Expenses for care of catastrophically injured Michigan no fault victims
Attorneys and the families of catastrophically injured no fault victims continue to watch the Michigan Supreme Court to see what will happen with PIP expenses in the situation where the families avoid institutionalization. From 1974 until a few years ago, the Supreme Court took the position that families could be fully compensated for keeping a catastrophically-injured loved one out of an institution by providing care for him or her. The Court held that if an expense was payable to an institution, it would be payable to the family, as well.
The Court supported that decision by pointing to the logic of treating the expenses similarly, but also by emphasizing the enormous savings that results when a family provides care to a loved one. The Court did not rely upon the improvement in quality of life and health that results, but it could have. Unfortunately, the Engler Majority of the Supreme Court, an activist insurance-oriented group of justices, reversed this policy a few years ago in the Griffiths case, and allowed families to charge the insurer only for expenses that were directly necessitated by the catastrophic injuries. Thus, food, utilities and other expenses which are recovered from the insurer by the institution could not be recovered by a family providing care.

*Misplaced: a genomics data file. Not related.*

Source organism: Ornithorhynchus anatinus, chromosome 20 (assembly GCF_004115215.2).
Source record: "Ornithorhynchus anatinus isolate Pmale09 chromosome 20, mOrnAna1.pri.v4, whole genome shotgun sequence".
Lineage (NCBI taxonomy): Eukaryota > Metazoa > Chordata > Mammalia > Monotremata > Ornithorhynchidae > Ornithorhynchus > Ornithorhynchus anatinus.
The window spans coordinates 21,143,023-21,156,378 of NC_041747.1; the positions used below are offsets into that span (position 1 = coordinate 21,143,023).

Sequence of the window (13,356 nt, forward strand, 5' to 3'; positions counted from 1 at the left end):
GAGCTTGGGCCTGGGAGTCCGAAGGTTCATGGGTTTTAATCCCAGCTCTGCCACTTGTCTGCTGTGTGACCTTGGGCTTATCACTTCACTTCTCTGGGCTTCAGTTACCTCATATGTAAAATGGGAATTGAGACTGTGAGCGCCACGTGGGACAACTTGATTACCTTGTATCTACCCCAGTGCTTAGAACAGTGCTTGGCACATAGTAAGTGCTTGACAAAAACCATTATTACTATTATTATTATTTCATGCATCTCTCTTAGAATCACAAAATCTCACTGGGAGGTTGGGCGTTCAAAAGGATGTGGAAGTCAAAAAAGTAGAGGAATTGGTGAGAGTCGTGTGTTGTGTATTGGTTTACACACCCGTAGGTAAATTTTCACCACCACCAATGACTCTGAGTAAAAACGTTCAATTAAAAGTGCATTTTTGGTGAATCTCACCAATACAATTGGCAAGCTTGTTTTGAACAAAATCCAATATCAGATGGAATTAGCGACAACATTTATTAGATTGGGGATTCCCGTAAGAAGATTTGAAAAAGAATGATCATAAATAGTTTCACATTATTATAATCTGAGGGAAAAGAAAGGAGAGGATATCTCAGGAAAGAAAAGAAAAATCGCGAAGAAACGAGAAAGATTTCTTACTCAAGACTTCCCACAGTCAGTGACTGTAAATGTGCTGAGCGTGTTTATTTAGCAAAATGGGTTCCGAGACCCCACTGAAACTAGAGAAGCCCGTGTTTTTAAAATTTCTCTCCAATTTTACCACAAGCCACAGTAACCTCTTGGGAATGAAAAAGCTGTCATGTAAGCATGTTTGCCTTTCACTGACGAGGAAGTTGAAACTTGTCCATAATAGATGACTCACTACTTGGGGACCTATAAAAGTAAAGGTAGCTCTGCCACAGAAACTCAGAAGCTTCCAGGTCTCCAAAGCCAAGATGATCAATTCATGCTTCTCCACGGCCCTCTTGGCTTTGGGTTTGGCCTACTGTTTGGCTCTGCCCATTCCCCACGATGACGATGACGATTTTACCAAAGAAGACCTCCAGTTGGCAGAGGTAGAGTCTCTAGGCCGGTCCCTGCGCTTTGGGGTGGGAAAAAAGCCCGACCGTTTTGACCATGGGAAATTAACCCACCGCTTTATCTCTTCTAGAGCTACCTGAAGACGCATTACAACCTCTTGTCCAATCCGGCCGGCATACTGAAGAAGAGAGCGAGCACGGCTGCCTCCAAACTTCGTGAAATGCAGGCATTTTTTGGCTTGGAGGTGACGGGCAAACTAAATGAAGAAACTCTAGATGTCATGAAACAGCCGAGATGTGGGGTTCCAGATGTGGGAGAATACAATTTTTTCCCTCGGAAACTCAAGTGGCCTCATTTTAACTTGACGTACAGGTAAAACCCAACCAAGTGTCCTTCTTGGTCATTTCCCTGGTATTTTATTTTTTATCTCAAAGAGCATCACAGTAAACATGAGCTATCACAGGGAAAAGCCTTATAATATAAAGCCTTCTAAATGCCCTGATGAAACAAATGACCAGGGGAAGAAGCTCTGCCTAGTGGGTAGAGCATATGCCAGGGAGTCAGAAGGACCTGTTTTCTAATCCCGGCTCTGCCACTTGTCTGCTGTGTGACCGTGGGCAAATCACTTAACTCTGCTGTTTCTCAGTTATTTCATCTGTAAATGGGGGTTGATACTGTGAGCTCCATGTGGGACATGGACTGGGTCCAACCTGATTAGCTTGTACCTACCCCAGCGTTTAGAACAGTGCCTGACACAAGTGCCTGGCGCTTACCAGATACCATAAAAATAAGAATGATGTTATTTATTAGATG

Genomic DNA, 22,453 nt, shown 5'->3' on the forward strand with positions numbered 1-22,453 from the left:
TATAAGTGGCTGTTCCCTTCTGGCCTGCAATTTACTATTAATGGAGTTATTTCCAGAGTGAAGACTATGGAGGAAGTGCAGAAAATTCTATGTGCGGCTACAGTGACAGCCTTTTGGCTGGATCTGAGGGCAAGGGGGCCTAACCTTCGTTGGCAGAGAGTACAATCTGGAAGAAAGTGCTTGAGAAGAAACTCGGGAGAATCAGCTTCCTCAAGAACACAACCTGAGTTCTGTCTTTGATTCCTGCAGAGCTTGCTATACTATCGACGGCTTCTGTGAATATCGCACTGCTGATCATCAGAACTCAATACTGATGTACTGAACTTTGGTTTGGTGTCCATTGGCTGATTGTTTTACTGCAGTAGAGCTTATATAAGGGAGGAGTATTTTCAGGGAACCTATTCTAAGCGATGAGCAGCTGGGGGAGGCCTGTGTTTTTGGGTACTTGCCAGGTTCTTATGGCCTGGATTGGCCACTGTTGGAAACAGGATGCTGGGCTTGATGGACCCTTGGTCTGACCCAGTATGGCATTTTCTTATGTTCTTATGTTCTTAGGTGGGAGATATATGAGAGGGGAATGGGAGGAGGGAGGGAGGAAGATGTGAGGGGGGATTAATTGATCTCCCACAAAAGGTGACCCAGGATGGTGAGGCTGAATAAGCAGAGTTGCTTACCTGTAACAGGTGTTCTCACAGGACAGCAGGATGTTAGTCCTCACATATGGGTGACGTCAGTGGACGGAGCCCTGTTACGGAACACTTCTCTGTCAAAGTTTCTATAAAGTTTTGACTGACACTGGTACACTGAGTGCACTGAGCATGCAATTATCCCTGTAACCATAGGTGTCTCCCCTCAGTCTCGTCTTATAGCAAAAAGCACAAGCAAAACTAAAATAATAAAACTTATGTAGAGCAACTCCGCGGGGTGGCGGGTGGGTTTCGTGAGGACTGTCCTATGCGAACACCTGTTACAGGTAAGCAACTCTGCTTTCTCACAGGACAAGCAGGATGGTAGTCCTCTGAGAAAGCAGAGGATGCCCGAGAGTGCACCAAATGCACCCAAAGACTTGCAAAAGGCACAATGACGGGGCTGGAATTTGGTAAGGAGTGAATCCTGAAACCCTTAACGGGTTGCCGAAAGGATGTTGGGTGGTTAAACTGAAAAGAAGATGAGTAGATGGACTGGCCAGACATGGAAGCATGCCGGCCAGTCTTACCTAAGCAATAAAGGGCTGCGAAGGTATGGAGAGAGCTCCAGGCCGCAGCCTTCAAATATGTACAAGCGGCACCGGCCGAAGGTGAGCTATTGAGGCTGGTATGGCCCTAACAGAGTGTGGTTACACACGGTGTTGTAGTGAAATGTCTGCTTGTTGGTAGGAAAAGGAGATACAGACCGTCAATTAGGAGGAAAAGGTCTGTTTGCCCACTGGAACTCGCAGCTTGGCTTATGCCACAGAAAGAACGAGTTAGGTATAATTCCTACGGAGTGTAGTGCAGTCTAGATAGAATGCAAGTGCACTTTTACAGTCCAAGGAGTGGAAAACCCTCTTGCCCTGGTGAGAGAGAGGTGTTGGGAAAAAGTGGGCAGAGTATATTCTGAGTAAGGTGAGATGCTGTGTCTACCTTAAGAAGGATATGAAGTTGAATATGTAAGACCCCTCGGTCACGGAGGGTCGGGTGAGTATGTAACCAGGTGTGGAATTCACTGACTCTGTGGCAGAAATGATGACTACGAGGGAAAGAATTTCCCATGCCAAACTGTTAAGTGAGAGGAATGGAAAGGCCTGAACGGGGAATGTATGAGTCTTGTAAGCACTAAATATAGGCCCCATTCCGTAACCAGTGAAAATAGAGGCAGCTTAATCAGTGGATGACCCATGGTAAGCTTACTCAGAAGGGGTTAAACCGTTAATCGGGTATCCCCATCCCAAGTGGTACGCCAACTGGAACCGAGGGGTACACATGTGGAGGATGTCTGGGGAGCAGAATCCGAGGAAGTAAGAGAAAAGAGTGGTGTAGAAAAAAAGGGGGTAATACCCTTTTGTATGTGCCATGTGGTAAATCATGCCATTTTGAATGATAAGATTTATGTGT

Justices Weaver, Kelly and Cavanaugh dissented from the decision in Griffiths and would have maintained the policy of treating these expenses as payable PIP benefits, regardless of who charged for them. Since Justice Taylor was bounced from the Court by voters in 2008, it is likely that the activist Engler Majority no longer has an insurance-captive majority, and therefore there is a good probability that the Justices will return to the long-established pre-Griffith policy. If that happens, families will once again be encouraged to provide for catastrophically injured motor vehicle collision victims at home: an outcome that benefits everyone, including the insurers. Unfortunately, under other rulings of the Engler majority, they may be limited to "one year back" in recovering expenses, even if their adjuster lied to them about their rights.